Unstructured Data: Effects of Covid-19

The use of unstructured data has become increasingly popular over recent years as “traditional” data such as financial ratios or announcements reflects financial markets events, particularly crises, with a time lag. This year’s COVID-19 outbreak is an example that illustrates how sentiment measures derived from newspaper narrative capture these dynamics and generate positive returns.

Dr Markus Ebner
CFA Head of Multi Asset

Sonja Tilly
Portfolio Management Multi Asset

Extracting the tone

Existing research has shown that financial markets are not purely driven by facts but also by investor sentiment. A large amount of newspaper text is being generated almost in real-time, which represents a suitable source for deriving sentiment indicators that handle dynamics in financial markets.

To demonstrate this, we base our analysis on “The Global Database of Events, Language and Tone” (GDELT) which is a research collaboration and monitors the world’s media from a multitude of perspectives, extracting items such as themes, sentiment, events, mentions of organizations, persons and locations. Applying GDELT we collect the average tone, i.e. the percentage of positive to negative word counts in public available texts on a daily basis for the topic “economic growth”. We restrict the analysis to this topic to filter out data without any economic reference. In a second step we calculate the average tone for 10 countries on a daily basis and use it as a sentiment indicator for the respective country. To be more precise, we consider only texts in which the country name is referred. These countries are namely Brazil, China, France, Germany, Italy, Japan, Mexico, Spain, South Korea and the USA.

News sentiment decline

Figure 1 illustrates the average tone for 4 countries while the vertical lines denote the date at which the first 100 COVID-19 cases were confirmed for the respective country. The average tone declined for each country in line with an increasing likelihood of a global pandemic. South Korea experienced the earliest and steepest decline due to its proximity to China, where the virus originated from. For countries such as Brazil the decline in sentiment is initially minor due to its geographical distance and the fact that no Corona cases were reported yet.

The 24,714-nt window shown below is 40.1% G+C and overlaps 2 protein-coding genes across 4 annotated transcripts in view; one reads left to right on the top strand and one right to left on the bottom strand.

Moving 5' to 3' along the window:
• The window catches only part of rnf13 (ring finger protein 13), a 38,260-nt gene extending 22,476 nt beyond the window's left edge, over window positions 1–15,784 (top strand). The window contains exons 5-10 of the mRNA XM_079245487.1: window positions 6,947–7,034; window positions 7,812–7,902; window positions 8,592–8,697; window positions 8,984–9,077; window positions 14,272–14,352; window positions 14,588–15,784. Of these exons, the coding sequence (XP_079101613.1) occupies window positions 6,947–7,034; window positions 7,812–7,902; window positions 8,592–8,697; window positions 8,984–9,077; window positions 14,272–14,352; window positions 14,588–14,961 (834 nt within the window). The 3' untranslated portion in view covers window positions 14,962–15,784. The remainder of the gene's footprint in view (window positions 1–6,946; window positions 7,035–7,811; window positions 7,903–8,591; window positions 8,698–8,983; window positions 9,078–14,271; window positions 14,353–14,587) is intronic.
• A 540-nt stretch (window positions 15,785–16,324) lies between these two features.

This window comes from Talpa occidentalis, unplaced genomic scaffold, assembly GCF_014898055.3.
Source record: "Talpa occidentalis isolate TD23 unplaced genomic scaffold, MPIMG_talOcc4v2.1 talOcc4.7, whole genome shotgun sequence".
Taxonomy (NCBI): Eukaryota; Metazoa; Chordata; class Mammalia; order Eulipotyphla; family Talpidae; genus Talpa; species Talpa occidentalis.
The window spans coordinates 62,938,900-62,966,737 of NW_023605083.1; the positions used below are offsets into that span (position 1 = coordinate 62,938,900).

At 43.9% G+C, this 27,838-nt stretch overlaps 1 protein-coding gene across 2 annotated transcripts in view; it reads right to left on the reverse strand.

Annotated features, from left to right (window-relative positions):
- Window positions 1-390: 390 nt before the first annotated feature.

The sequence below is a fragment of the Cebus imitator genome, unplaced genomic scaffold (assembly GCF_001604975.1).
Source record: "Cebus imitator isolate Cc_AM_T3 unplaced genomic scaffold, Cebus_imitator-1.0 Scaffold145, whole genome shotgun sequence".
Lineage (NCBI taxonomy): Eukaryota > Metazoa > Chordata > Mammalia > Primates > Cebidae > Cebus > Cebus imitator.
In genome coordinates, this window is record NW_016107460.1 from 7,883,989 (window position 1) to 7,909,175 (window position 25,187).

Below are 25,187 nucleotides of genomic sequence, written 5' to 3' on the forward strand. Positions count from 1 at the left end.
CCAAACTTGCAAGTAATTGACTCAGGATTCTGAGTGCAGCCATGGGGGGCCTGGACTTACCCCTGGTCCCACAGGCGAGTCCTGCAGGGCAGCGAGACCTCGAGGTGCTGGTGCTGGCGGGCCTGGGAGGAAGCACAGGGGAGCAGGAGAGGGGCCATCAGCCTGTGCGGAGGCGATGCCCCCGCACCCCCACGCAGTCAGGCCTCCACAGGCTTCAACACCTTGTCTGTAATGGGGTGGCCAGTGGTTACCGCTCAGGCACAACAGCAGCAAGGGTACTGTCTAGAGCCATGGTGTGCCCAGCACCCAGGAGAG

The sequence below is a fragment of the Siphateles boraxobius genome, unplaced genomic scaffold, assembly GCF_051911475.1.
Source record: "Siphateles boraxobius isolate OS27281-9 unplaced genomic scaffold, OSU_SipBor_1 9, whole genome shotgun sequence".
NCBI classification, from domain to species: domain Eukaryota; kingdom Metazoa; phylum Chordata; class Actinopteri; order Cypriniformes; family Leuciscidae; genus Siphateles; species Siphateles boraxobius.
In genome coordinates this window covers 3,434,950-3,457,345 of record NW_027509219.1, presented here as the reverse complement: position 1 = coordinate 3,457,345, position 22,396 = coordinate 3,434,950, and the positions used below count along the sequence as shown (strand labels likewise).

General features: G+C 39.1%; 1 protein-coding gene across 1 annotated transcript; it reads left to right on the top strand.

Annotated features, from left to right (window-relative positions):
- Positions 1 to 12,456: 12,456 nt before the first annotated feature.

Later, at the beginning of April, the sentiment for South Korea troughed as the country seemed to be able to handle the pandemic while the sentiment for Brazil started to suffer strongly with upcoming news that Brazil will be affected heavily and the government is not willing to fight the virus. At the end of April, the sentiment for those countries that dealt with the crisis most effectively and thus avoided a large death toll recovered the most, namely, South Korea and Germany.

In contrast, those countries which were affected more severe and were still struggling with the pandemic like the US and Brazil show just modest recovery.

Average tone by country
Figure 1: Source: gdeltproject.com
Derivation of an investment strategy

After having shown that the dynamic of the pandemic is reflected in the sentiment for countries we analyse whether the sentiment indicator can be transformed into a profitable investment strategy. Doing so, we apply a simple trading rule by holding a 100% long position in Futures of the stock market of the countries mentioned above in the case that the one month change in sentiment is positive, otherwise we implement a 100% short position. The trading frequency is weekly with a trading lag of one day. Each country is equally weighted and the assumed trading costs are 2bps. Figure 2 shows that the strategy generates continuous positive returns during both periods, the fast drawdown until 18th March and during the recovery period hereafter. Thus, the sentiment data captures the dynamics during the pandemic properly which is rather impressive as most systematic strategies struggle during such periods.

Outperformance based on sentiment indicator
Figure 2: Sources: Bloomberg, gdeltproject.com

To examine if the strategy is profitable during periods with less volatile markets we apply this trading strategy from the beginning of March 2015, the date of the first available data of GDELT. The outcomes show that the strategy generates an annualised return of 13.2% with a sharpe ratio of 1.6, and a maximum drawdown of 10.3%. Hence, the strategy is profitable also during “normal” periods and not only during periods of heightened volatility.

The findings from our analysis support the hypothesis that news narrative has a causal relationship with financial markets. Incorporating news sentiment into trading strategies can enhance portfolio returns, especially during market turning points where conventional systematic trading strategies tend to suffer.